Second-class citizens | Discriminatory Civil Union Act must be changed

A petition has been launched to amend the Civil Union Act which allows Home Affairs marriage officers to refuse to marry same-sex couples in South Africa.

Last year, Mambaonline reported that just 28,6% of Home Affairs branches have marriage officers who are willing to marry same-sex couples.

This is because Section 6 of the Civil Union Act that legalised same-sex marriage in 2006 allows them to opt out of registering same-sex marriages “on the ground of conscience, religion and belief”.

This has led to numerous same-sex couples humiliatingly being turned away at Home Affairs branches across the country. As the service is not available at all in some areas, couples are then often forced to pay for a private marriage officer, which can easily cost around R3,000.

Section 6 effectively legalises state discrimination against gay and lesbian people, says Igor Scheurkogel, the South African Director of Asia, Africa and Oceania at Mr Gay World.

He has now created an online petition that aims to remove this option from the act. “The government should be a body that serves all citizens equally no matter their race, religion, gender or sexual preference,” reads the petition’s text.

Speaking to Mambaonline, Scheurkogel said he started the initiative “because I’m not a second-class citizen and if they can discriminate based on religion within the law, what is next?”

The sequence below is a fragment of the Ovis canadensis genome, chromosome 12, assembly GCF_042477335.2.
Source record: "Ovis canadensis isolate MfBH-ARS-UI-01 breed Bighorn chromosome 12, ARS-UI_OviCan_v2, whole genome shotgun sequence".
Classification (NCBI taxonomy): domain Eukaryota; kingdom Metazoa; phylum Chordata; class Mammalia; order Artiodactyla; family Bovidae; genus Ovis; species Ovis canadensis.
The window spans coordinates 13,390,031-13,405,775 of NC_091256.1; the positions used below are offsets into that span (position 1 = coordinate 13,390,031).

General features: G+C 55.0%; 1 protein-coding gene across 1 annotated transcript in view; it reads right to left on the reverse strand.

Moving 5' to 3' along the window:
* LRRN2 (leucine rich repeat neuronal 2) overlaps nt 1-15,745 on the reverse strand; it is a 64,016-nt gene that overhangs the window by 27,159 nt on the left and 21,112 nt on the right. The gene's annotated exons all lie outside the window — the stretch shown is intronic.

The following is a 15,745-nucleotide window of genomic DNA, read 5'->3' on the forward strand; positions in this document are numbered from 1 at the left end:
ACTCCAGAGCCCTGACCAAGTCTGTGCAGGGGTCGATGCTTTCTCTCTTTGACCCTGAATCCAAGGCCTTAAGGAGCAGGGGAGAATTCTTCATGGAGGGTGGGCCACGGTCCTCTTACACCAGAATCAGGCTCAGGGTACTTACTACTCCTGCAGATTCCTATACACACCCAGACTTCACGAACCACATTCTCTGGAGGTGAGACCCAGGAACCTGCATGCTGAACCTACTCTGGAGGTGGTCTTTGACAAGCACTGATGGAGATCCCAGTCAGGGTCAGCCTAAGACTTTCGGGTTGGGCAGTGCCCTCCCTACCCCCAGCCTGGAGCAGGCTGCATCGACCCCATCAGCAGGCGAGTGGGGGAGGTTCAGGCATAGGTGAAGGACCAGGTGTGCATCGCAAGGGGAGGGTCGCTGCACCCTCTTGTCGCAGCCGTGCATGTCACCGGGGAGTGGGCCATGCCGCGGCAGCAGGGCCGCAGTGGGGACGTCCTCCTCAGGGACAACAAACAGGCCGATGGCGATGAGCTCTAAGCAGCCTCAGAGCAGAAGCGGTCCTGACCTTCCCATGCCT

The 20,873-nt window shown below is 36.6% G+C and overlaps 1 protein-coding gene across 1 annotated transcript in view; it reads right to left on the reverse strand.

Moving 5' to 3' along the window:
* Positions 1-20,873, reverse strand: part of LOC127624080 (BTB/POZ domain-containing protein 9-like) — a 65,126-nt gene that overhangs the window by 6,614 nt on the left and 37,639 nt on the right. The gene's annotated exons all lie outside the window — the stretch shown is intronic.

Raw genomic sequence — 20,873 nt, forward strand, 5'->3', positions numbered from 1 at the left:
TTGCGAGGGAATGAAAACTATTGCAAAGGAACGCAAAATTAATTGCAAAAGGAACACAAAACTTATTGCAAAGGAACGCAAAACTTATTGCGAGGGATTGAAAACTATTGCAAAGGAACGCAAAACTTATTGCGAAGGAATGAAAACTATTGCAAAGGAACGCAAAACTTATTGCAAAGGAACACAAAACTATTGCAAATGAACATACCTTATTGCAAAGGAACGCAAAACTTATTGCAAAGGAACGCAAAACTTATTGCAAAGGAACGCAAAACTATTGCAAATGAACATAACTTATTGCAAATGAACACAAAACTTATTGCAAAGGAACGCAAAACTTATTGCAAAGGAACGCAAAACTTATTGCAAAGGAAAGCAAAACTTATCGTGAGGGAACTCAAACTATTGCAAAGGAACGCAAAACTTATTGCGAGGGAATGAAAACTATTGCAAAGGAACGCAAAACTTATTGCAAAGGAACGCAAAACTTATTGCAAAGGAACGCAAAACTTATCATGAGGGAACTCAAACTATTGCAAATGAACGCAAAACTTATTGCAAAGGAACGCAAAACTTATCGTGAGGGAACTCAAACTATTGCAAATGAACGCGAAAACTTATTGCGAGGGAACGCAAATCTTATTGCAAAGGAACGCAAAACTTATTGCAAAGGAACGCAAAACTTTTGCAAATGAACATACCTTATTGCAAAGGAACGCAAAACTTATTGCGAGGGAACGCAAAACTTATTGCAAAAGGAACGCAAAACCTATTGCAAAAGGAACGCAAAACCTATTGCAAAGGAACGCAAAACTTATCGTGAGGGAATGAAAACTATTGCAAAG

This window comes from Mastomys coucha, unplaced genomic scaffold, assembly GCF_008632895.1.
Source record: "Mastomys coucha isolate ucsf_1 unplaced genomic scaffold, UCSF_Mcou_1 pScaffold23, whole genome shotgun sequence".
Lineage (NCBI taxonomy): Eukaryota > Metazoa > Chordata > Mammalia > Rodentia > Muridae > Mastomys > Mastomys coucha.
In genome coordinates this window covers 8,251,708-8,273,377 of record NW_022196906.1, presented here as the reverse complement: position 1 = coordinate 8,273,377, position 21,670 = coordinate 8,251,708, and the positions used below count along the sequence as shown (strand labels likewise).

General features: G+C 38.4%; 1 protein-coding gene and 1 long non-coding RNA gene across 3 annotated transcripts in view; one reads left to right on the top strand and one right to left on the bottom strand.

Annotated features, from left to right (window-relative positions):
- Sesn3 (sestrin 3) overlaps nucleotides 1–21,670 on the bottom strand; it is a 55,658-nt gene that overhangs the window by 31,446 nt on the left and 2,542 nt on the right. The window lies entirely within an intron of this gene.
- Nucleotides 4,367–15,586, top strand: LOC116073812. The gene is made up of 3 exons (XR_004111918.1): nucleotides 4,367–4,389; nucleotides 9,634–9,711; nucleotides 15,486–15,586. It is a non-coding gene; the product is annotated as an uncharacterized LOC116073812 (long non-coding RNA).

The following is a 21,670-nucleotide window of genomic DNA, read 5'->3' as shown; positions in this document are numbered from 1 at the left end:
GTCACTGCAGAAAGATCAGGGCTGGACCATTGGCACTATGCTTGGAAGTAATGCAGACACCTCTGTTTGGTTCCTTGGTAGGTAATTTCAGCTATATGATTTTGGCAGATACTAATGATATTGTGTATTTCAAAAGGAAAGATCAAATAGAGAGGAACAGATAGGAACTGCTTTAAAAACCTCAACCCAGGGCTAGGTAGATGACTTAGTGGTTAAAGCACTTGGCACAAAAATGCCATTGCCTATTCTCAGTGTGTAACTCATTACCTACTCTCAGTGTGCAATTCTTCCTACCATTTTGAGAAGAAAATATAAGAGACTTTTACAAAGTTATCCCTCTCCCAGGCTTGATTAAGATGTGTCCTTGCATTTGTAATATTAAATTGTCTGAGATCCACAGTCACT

He pointed out that promises by former Minister of Home Affairs Malusi Gigaba to sensitise officials in the department, while laudable, are not enough and that staff still know that they “have the right to discriminate against LGBTIQA South Africans”.

Scheurkogel added that, “public servants are there to serve the people, not their beliefs.”

He wants the current Minister of Home Affairs, Hlengiwe Buhle Mkhize, to introduce legislation to amend the Civil Union Act to remove Section 6.

On 15 May, after being contacted by Scheurkogel, MP Deidre Carter, the Deputy General Secretary of Cope, asked the minister in writing if she would be willing to “introduce amending legislation to repeal section 6 of the Civil Union Act, Act 17 of 2006…”

The minister has yet to respond. It is unlikely, however, that the government has the stomach to raise the ire of its more conservative religious constituents who would see such a move as an attack on their “religious freedom”.

Scheurkogel told Mambaonline that if the government does not take action on the issue he is prepared to work with LGBTIQA groups to bring the matter before the Constitutional Court.

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